Monday, February 19, 2007

Why do Christians use statistics badly?

In a recent issue of Christianity Today’s magazine Books & Culture, Christian Smith, sociologist at Notre Dame, discusses the misuse of statistics by evangelical Christians. He writes: “American evangelicals, who profess to be committed to Truth, are among the worst abusers of simple descriptive statistics, which claim to represent the truth about reality, of any group I have ever seen. At stake in this misuse are evangelicals' own integrity, credibility with outsiders, and effectiveness in the world.”

I don’t know that Christians are the worst abusers of statistics. Just about any advocacy group has examples of manipulated statistics, e.g., activists for the homeless, gays, poverty, sexual assault, drugs, guns, and eating disorders. (For a discussion of these, see Joel Best’s Damned Lies and Statistics). In fact, the evening news can be an exercise in statistical manipulation (to make viewers afraid and therefore willing to watch).

Still, as Smith implies, evangelical Christians may be the most ironic abusers of statistics. Christianity is based the reality of spiritual historical events (especially the life, teaching, death, and resurrection of Jesus) and their implications for people today. Given the centrality of “objective truth” in Christianity, it’s more than a little ironic that we settle for made-up and manipulated “facts” about Christianity today. (As a digression, sociology emphasizes the construction of subjective truth. This makes the attempted integration of sociology & Christianity such an interesting challenge).

Why do Christians misuse statistics? As Smith and others have pointed out, people with strong beliefs in a cause will manipulate information to advance their cause.

Another reason involves Christianity's emphasis on teaching. Every congregation has one or more designated teacher (i.e., pastors, bible study leaders) and most meetings of Christians dedicate substantial time to teaching (e.g., sermons). As such, there is ample opportunity for information abuse.

Perhaps seminaries and other places of Christian training can add a few lessons on being an informed consumer of statistics. A few basic principles, such as thinking about sampling and how the data are presented, can winnow out a lot of bad statistics.


ryan king said...

Another “group” that (in my opinion) has an obligation to aim for “objective truth” is the government, yet erroneous stats seem persistent. As one example, Attorney General Gonzales gave a speech about the importance of having more information from internet service providers, which is contentious on First Amendment grounds. He suggested that 50,000 sex predators are prowling for children. When asked where that statistic came from, he cited NBC’s Chris Hansen (from the “To Catch a Predator” series). When Hansen was asked about it, he couldn’t cite a source, and has stopped using the number (see Newsweek Mag., July 3, 2006). That stat might still sway lawmakers, and I’m curious whether it will surface in future congressional debates. I agree with your suggestion of teaching a few basic principles about stats, and that should probably hold true for our lawmakers and law-enforcers as well, although I would be remiss to suggest it is only highly religious lawmakers/enforcers that are guilty on that regard.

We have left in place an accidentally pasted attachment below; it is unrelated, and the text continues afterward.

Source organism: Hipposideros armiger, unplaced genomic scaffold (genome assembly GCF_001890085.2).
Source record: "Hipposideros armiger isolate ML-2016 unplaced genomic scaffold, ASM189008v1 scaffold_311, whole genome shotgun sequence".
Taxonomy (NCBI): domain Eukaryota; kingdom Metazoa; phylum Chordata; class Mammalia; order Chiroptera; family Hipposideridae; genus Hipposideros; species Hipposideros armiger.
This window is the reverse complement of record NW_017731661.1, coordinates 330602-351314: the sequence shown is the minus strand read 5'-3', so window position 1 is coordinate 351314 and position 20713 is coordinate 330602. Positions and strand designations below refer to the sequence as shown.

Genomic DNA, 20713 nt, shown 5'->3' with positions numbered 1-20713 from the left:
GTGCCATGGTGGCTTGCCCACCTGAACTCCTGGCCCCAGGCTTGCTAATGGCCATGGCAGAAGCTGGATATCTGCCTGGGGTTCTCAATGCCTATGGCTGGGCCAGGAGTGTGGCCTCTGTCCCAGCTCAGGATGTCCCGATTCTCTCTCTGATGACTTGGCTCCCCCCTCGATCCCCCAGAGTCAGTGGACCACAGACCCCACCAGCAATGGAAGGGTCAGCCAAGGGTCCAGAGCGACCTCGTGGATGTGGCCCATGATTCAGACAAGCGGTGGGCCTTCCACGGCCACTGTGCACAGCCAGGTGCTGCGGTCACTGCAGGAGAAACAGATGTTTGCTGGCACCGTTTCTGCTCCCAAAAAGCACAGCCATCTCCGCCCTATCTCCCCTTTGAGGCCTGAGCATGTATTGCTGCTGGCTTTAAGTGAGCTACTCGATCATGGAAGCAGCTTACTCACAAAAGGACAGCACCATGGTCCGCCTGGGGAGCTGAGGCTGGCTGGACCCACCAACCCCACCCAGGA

Brad Wright said...

Hey Ryan,

Pretty sad about top-level officials being so off the mark with such a simple statistic. Don't they have staff members to look these things up?

What's really crazy is that it's the simple statistics--uni- and bi-variate statistics that get messed up in public discourse; things you think people could get right (or at least spot when they are wrong).

Corey said...

Statistics are a rhetorical tool for persuasion. As Joel Best argues in several of his books, a number implies impartial precision. Numbers mask assertions and are hard to refute.

People make-up statistics all the time. Chris Hansen's 50,000 sex predators prowling the internet is one example... (which can not simply be "looked up" because there is no census of sex predators on the internet, or off it. How one defines "sex predator" is a difficult proposition.

The worst made-up statistic I've enountered lately was put forth by an advocacy group here in West Virginia. They claim:
However, according to a report by the West Virginia Division of Corrections, by the time the average sexual predator is arrested for the first time, he has already had at least 70 victims.

Now I've asked the webmaster of this group for his source, I've called the Division of Corrections, I've called the Criminal Justice Statistical Analysis Center, checked with colleagues in my department as well as Political Science. No one has ever heard of such a report. That didn't stop the advocacy group from circulating this claim in a petition seeking penalty enhancements for particular types of offenders.

The point is that numbers simply become rhetorical tools for persuasion, rather than points for analytic focus.

Brad Wright said...

Wow, that's a whopper of a statistic. How could anyone believe it?

Good for you for checking into it!